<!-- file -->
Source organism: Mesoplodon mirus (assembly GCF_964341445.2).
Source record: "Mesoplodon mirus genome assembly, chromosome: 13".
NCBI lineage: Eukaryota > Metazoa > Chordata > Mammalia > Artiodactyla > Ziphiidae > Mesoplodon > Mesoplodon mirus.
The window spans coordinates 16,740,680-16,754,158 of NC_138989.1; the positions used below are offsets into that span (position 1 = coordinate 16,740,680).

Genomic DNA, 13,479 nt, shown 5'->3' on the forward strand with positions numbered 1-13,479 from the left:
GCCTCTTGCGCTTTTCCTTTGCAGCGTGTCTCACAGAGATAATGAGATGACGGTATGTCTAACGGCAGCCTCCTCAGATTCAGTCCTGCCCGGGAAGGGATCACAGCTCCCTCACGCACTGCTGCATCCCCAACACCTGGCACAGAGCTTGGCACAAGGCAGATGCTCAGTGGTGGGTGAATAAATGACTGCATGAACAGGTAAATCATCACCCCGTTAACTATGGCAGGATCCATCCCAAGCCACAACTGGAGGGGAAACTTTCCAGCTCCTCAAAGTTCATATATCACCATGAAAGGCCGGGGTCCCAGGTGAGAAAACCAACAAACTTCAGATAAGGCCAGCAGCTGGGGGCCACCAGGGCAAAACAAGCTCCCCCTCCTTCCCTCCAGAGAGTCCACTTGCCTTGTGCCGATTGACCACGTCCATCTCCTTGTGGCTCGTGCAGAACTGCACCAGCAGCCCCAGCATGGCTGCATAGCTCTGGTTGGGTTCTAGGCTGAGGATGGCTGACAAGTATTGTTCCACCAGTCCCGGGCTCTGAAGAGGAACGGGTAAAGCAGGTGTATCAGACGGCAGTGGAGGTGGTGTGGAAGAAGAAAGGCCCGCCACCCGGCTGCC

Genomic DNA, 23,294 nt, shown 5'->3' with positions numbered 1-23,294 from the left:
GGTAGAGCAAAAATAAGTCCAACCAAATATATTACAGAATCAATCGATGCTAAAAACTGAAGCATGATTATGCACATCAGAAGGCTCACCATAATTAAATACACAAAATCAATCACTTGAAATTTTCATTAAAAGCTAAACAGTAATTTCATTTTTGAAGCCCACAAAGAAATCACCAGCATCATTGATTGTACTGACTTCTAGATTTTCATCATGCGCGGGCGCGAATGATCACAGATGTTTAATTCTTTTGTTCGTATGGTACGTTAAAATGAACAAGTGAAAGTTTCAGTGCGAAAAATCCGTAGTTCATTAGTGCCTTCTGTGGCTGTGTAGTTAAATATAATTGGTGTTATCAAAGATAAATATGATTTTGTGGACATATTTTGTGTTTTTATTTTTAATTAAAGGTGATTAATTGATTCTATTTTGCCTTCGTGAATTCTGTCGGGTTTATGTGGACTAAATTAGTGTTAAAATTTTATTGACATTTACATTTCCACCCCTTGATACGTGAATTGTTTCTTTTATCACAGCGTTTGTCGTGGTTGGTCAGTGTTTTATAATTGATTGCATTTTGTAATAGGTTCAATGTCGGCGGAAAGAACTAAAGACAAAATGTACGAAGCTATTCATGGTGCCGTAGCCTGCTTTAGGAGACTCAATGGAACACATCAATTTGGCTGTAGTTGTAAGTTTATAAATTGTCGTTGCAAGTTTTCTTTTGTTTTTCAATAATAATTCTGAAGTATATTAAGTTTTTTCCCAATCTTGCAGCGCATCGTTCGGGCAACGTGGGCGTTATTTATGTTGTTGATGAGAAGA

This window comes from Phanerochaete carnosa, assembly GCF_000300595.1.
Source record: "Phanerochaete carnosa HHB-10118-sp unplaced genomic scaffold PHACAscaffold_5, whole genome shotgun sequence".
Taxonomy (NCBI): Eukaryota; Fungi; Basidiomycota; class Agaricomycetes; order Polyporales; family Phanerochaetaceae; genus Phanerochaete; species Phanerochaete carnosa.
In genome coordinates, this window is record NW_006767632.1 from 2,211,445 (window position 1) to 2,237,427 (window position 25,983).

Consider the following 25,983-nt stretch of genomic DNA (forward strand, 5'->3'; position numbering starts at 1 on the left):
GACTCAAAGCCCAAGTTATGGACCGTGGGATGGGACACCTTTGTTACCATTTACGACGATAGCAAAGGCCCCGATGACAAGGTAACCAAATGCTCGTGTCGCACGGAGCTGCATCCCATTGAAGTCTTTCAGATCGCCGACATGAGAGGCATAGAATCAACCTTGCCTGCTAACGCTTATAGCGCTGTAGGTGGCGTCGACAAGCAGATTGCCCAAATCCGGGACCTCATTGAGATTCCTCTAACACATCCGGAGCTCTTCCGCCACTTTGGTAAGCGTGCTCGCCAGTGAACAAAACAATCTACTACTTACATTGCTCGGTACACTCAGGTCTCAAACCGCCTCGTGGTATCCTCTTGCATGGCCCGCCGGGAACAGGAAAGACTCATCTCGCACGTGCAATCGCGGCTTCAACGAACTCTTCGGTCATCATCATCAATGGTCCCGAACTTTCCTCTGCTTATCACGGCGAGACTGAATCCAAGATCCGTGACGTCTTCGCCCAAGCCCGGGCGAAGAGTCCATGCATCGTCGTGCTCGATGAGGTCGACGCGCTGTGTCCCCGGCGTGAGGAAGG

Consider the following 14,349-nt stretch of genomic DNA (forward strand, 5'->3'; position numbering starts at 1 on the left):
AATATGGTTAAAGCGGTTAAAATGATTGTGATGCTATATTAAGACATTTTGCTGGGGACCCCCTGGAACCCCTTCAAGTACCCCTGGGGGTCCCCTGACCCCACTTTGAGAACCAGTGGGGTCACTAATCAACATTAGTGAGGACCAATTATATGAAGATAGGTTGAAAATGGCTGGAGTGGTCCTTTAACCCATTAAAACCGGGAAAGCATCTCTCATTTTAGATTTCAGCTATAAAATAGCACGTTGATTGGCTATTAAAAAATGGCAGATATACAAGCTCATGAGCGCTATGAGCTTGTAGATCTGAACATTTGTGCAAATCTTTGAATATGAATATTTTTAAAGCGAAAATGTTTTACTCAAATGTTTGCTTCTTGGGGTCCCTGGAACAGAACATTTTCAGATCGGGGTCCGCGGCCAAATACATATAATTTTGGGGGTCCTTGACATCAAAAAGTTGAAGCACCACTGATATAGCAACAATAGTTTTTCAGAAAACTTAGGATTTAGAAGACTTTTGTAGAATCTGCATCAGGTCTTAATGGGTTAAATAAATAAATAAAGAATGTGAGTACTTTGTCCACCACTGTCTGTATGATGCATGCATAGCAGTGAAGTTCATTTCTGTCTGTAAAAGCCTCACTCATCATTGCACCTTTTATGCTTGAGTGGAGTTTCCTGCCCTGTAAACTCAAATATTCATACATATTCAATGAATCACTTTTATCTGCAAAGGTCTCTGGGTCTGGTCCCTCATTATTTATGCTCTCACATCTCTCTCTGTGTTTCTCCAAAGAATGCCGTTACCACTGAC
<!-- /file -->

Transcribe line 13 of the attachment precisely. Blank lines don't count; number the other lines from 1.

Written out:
Consider the following 25,983-nt stretch of genomic DNA (forward strand, 5'->3'; position numbering starts at 1 on the left):